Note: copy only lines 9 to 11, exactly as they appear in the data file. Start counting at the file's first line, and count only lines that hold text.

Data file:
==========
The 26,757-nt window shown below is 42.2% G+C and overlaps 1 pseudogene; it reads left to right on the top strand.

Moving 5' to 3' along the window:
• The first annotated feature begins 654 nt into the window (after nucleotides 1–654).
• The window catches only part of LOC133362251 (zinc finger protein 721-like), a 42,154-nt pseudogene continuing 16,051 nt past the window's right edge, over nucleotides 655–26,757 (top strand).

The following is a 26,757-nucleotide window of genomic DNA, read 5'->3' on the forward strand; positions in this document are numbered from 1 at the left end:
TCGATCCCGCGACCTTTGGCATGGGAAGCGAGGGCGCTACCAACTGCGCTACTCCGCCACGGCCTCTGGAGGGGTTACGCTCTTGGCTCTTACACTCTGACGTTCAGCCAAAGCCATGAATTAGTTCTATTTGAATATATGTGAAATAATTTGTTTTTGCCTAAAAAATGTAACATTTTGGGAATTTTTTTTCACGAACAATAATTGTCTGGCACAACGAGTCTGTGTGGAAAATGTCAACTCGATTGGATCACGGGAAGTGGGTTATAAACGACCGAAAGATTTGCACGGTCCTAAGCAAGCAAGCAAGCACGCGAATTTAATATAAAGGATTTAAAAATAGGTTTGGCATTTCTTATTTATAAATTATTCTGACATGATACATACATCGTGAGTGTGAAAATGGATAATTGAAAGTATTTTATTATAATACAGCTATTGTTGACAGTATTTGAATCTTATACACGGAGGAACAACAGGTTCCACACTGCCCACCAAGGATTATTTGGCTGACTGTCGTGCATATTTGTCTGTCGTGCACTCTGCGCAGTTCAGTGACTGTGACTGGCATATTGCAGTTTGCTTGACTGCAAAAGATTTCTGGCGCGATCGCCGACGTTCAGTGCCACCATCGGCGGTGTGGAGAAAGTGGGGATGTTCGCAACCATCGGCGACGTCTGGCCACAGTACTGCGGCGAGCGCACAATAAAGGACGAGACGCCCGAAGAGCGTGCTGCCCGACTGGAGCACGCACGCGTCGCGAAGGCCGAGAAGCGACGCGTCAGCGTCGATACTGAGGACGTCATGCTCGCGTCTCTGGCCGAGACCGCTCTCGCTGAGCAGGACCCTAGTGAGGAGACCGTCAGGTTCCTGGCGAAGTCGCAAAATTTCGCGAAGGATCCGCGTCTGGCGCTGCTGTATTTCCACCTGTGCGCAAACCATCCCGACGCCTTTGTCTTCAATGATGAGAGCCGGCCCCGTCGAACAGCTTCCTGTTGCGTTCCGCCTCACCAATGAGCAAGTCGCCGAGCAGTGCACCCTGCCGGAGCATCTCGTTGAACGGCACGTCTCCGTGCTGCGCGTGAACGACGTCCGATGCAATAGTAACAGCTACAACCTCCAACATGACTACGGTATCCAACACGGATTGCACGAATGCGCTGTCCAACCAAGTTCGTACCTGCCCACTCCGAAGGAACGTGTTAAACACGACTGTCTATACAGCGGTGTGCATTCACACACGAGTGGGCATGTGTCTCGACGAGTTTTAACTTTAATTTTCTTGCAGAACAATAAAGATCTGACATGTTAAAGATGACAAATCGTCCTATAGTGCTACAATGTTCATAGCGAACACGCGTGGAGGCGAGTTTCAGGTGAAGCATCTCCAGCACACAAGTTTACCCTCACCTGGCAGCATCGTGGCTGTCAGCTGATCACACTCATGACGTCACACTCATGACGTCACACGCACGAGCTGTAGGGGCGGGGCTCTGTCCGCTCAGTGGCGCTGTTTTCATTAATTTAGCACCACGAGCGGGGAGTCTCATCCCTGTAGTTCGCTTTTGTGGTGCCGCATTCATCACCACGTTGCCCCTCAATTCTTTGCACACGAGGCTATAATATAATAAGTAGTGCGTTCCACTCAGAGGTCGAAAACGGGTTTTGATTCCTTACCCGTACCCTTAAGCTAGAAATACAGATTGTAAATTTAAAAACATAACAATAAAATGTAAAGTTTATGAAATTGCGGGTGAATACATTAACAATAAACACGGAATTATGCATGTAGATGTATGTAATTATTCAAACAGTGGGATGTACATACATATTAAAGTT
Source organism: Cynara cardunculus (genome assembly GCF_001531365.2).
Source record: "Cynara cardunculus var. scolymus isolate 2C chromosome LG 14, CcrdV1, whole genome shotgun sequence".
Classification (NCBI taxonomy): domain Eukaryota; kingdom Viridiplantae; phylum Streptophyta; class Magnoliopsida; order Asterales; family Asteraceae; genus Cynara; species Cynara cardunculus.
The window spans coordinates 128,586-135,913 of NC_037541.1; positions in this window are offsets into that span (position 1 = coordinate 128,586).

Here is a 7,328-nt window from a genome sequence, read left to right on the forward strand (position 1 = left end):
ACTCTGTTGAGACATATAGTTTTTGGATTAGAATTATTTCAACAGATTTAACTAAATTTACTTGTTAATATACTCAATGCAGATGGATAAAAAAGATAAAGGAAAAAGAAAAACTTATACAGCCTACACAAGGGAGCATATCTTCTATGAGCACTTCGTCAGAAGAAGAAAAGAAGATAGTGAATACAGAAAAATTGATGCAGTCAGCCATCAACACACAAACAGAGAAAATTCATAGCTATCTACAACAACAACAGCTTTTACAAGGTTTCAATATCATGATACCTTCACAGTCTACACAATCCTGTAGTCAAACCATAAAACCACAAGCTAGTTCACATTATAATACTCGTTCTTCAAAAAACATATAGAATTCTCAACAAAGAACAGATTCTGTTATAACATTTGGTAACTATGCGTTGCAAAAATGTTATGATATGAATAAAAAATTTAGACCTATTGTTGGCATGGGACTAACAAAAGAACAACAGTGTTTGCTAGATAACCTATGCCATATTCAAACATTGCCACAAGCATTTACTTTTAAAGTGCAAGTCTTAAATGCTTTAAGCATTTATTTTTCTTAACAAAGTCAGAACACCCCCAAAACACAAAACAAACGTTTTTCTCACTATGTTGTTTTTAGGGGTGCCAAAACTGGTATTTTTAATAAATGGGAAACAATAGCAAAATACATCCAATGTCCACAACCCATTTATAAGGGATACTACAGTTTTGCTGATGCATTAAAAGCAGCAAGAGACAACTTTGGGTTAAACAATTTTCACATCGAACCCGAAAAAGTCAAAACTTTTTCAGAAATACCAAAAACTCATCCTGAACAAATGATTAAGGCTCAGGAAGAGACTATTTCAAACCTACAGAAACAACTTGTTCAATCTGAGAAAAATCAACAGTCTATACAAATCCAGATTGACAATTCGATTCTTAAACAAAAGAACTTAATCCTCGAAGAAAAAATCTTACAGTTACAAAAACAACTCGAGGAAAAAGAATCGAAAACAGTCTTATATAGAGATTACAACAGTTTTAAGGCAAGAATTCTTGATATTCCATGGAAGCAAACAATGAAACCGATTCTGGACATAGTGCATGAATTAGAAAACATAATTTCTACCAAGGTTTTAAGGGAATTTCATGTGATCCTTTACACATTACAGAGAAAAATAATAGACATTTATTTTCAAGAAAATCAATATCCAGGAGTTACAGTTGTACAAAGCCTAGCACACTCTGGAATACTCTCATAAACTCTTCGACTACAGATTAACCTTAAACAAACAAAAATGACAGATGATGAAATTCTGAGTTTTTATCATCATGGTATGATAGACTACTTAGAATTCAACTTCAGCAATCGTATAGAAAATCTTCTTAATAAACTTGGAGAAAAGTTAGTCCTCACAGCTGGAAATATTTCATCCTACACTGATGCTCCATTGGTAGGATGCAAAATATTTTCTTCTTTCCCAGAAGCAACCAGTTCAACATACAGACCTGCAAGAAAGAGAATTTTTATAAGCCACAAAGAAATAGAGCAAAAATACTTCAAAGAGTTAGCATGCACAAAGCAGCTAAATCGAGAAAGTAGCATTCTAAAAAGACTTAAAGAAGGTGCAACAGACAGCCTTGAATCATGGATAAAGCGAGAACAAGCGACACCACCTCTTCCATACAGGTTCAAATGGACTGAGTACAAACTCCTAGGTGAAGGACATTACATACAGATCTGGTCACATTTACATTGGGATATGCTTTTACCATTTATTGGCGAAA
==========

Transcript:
Classification (NCBI taxonomy): domain Eukaryota; kingdom Viridiplantae; phylum Streptophyta; class Magnoliopsida; order Asterales; family Asteraceae; genus Cynara; species Cynara cardunculus.
The window spans coordinates 128,586-135,913 of NC_037541.1; positions in this window are offsets into that span (position 1 = coordinate 128,586).

Here is a 7,328-nt window from a genome sequence, read left to right on the forward strand (position 1 = left end):